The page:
Cyber Safe Curricula and Online Harassment

Research output: Contribution to journalArticlepeer-review

Abstract

In this article, Heather Greenhalgh-Spencer analyzes three examples of curricula aimed at cultivating good cyber behavior and countering online harassment. These curricula are branded as addressing civic needs, cultivating civic duty, and developing skills to help students understand and react to online threats. Here, Greenhalgh-Spencer offers two critiques of these, and other similar, cyber safe curricula. First, current cyber safe curricula do not adequately address the ways that identity — particularly gender and sexuality — shape one's experience of online spaces and exposure to online threats. Second, current cyber safe curricula do not adequately consider nuances of how to “react” to online threats. The preponderance of cyber curricula teach students that all forms of offensive speech online should be abolished or pushed against. These curricula miss the opportunity to cultivate conversations around the tensions between the need to feel safe and the need to protect freedoms of speech.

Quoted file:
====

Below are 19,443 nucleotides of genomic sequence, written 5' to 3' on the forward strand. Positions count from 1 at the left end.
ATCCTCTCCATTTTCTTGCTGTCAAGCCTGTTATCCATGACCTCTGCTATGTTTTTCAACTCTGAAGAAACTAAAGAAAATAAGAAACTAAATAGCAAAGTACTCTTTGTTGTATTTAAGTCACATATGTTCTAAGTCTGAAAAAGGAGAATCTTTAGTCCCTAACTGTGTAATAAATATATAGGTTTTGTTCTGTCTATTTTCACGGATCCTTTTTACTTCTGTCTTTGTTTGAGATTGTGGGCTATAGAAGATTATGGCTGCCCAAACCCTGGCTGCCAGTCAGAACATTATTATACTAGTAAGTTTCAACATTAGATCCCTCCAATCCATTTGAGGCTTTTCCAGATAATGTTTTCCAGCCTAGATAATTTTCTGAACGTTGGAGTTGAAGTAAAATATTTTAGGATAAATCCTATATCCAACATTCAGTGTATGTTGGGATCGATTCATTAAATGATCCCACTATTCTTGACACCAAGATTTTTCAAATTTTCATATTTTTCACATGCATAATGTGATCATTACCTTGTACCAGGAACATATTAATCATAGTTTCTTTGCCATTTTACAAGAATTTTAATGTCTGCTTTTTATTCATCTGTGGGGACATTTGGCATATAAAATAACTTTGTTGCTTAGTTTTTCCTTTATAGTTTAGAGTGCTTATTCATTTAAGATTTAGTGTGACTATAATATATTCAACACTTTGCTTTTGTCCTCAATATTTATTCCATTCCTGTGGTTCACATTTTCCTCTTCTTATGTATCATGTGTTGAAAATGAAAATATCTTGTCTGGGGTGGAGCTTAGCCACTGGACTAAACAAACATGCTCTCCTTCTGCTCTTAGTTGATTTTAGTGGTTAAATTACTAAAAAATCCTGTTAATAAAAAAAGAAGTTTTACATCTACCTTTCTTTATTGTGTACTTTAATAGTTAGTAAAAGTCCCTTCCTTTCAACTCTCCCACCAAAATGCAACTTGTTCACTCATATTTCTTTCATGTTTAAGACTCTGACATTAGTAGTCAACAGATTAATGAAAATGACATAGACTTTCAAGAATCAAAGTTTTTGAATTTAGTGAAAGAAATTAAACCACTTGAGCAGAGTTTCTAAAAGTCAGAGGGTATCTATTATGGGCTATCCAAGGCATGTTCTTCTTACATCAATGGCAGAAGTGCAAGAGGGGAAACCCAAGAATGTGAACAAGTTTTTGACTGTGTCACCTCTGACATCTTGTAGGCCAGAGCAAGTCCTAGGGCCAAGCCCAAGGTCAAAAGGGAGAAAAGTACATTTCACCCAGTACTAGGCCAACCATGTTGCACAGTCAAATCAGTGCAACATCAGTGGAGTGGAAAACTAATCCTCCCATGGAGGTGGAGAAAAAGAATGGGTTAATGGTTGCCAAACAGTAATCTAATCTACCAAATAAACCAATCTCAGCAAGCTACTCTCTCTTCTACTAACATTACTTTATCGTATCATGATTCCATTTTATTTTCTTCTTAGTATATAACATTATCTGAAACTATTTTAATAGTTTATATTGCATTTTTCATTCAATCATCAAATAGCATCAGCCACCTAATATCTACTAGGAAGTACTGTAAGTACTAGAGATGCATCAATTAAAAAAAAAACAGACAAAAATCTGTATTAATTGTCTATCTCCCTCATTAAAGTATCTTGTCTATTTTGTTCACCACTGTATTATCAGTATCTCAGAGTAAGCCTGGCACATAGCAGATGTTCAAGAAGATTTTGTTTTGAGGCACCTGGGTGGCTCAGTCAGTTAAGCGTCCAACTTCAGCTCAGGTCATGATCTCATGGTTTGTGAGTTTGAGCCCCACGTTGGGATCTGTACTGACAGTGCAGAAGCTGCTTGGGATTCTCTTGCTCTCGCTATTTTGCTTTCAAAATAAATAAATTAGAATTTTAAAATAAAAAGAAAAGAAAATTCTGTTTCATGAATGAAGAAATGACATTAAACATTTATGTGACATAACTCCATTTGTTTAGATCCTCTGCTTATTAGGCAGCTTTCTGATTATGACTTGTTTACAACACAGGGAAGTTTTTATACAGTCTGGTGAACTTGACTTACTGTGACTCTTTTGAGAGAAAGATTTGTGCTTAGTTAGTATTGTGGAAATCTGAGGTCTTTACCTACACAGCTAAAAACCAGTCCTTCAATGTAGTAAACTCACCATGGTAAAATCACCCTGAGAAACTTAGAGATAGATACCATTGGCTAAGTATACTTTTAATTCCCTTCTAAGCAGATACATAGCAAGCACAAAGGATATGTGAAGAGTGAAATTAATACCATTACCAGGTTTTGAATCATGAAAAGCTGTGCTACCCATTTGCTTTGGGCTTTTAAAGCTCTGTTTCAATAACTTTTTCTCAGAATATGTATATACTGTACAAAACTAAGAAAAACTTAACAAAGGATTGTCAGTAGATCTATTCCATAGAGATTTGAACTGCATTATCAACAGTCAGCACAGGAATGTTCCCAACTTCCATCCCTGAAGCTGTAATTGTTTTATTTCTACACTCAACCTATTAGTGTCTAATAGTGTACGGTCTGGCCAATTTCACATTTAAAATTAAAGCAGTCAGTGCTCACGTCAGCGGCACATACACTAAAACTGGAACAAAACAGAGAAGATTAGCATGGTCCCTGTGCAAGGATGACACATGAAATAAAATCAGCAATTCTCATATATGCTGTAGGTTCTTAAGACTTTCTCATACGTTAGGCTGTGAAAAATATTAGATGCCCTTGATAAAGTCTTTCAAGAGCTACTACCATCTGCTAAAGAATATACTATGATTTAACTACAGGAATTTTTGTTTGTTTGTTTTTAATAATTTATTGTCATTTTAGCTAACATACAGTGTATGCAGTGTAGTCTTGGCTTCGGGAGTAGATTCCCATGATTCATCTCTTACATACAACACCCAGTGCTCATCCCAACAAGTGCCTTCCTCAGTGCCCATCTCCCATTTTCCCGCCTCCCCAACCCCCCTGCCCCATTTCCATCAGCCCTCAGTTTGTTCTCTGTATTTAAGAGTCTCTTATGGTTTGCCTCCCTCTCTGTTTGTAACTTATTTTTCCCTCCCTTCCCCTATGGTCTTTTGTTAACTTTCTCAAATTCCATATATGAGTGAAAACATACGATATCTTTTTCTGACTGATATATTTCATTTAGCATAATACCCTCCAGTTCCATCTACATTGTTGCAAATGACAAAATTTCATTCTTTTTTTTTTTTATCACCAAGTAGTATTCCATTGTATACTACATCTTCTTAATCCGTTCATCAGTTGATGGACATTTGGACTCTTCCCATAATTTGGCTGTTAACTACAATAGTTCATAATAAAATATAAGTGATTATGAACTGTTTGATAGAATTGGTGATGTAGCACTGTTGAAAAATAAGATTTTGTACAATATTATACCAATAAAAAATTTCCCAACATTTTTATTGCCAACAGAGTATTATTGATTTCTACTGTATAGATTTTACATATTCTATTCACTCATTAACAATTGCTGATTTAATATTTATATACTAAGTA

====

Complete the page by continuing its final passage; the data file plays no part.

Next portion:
Original languageEnglish
Pages (from-to)73-89
Number of pages17
JournalEducational Theory
Volume69
Issue number1
DOIs
StatePublished - Feb 1 2019

Fingerprint Dive into the research topics of 'Cyber Safe Curricula and Online Harassment'. Together they form a unique fingerprint.

Cite this